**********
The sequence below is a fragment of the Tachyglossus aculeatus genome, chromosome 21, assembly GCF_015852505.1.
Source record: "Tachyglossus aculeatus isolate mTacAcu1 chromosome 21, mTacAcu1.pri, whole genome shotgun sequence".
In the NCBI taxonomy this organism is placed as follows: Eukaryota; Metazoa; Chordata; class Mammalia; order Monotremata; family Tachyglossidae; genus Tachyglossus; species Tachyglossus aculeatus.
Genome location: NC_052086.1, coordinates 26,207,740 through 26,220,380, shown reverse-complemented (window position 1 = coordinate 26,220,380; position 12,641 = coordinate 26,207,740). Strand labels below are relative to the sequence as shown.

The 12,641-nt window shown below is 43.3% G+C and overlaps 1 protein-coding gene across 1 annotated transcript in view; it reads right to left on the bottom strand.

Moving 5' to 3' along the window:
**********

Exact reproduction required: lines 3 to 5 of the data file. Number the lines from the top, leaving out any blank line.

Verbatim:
In the NCBI taxonomy this organism is placed as follows: Eukaryota; Metazoa; Chordata; class Mammalia; order Monotremata; family Tachyglossidae; genus Tachyglossus; species Tachyglossus aculeatus.
Genome location: NC_052086.1, coordinates 26,207,740 through 26,220,380, shown reverse-complemented (window position 1 = coordinate 26,220,380; position 12,641 = coordinate 26,207,740). Strand labels below are relative to the sequence as shown.

The 12,641-nt window shown below is 43.3% G+C and overlaps 1 protein-coding gene across 1 annotated transcript in view; it reads right to left on the bottom strand.